One hundred years of Campions
ONE HUNDRED YEARS OF CAMPIONS
George Hudson was an English railway financier and politician who, because he controlled a significant part of the railway network in the 1840s, became known as "The Railway King" Hudson played a significant role in linking London to Edinburgh by rail, carrying out the first major merging of railway companies (the Midland Railway) and represented Sunderland in the House of Commons. Hudson’s success was built on dubious financial practices and he frequently paid shareholders out of capital rather than money the company had earned.
Eventually in 1849, a series of enquiries launched by the railways he was chairman of, exposed his methods, although many leading the enquiries had benefited and approved of Hudson’s methods when it suited them. Hudson fell a long way becoming bankrupt and after losing his Sunderland seat he was forced to live abroad to avoid arrest for debt. His name is associated with financial wrongdoing although others were at least partially guilty of similar practices. He never named any of his co-conspirators although many of them turned their backs on him when the bubble burst.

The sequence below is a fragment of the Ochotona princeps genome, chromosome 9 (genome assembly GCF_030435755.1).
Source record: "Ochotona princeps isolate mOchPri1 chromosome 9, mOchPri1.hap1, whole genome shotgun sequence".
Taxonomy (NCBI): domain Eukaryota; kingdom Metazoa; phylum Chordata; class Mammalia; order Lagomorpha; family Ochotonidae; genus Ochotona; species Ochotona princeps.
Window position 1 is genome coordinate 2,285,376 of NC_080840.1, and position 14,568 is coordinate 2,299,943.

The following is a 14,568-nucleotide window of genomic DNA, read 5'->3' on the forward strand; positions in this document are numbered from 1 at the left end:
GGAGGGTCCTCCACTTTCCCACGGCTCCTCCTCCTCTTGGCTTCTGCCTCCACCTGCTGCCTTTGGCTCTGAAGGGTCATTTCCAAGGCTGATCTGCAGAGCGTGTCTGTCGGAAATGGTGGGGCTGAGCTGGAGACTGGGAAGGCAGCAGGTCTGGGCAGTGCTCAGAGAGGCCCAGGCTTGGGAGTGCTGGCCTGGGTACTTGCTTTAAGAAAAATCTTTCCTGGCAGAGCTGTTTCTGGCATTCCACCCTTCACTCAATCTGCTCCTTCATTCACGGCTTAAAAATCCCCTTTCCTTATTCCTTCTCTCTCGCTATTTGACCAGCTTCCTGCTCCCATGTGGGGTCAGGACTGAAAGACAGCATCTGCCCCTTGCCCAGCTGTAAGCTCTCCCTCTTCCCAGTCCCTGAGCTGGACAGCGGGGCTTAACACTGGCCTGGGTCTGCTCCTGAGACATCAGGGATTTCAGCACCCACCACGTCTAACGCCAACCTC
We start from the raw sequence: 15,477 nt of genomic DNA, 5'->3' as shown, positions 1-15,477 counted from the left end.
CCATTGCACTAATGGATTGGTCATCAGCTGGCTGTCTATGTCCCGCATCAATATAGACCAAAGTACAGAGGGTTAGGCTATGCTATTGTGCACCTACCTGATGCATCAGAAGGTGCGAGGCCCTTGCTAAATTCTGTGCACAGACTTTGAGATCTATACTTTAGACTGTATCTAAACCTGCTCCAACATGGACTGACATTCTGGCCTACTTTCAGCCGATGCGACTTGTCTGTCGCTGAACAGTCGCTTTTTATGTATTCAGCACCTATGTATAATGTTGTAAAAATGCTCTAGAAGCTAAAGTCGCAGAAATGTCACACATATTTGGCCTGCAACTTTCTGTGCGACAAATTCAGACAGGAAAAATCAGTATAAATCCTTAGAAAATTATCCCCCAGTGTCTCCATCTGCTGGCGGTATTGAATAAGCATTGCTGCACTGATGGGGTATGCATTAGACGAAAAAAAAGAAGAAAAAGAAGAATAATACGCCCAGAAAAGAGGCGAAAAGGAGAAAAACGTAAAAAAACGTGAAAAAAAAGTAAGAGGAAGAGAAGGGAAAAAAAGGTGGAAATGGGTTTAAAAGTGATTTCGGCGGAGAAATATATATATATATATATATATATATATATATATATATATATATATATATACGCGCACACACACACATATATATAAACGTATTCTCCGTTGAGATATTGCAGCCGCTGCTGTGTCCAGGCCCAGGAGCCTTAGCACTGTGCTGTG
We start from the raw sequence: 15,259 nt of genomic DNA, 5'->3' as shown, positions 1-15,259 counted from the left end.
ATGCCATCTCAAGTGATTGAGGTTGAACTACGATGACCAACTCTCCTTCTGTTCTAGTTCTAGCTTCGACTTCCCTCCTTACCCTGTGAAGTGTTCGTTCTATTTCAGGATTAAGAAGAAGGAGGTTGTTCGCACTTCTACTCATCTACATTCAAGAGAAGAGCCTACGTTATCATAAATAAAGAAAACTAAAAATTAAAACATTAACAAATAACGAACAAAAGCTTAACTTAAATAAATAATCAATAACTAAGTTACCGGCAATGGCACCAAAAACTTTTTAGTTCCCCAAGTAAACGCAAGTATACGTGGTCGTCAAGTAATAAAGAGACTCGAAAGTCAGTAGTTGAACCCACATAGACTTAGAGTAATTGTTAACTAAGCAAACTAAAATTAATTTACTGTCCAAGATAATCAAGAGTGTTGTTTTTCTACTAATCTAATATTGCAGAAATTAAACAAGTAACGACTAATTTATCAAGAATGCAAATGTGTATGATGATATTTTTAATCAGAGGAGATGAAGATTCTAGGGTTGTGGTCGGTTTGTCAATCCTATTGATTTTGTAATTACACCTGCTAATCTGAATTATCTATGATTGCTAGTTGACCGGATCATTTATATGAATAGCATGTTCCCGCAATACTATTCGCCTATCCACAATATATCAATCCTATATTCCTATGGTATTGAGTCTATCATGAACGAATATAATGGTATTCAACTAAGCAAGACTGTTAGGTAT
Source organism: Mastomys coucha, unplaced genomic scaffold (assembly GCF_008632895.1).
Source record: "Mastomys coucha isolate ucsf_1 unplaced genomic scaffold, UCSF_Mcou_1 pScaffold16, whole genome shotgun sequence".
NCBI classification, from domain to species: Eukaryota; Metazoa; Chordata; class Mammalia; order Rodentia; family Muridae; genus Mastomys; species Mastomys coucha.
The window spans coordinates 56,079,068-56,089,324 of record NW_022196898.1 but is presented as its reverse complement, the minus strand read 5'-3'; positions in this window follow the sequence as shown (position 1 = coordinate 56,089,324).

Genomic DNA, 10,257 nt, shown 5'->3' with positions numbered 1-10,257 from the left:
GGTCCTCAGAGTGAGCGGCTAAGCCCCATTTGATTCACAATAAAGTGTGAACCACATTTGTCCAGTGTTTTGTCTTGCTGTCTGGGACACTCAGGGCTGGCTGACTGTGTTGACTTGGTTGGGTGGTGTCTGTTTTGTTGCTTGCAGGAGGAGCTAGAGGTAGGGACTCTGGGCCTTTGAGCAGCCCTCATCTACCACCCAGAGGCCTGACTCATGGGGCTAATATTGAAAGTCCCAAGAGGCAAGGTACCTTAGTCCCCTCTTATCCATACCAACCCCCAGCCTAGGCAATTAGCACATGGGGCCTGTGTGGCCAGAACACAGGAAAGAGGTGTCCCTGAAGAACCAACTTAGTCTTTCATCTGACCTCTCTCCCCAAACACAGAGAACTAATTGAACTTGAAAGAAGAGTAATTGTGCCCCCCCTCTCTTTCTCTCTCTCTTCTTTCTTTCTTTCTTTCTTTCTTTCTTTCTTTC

In 1860 George Hudson, to pay his mortgagees, sold land on the West Cliff in Whitby to Robert Robinson on which to develop housing which could be used for no other business purpose than Lodging House or Boarding School.
William Campion, a Retired Farmer of Ugthorpe, purchased number 11 Abbey Terrace, described as a Lodging House, in 1873, soon after it was built; on his death in January 1897 the property was inherited by his wife Hannah for her lifetime. Hannah continued to live at the property until her death in November 1919, when it passed to her daughters Ann and Rebecca. Ann died in 1939 and Rebecca continued to live in the house where she was born until her death, aged 97, in 1973.
So for the first hundred years the same family lived in this house. As Ann and Rebecca had never married and had no children to inherit the property it passed to Miss Mildred Helm, who sold the property the following year, 1974, to Richard Hutton of Horsforth, who was a nephew of the famous Yorkshire Cricketer Sir Len Hutton.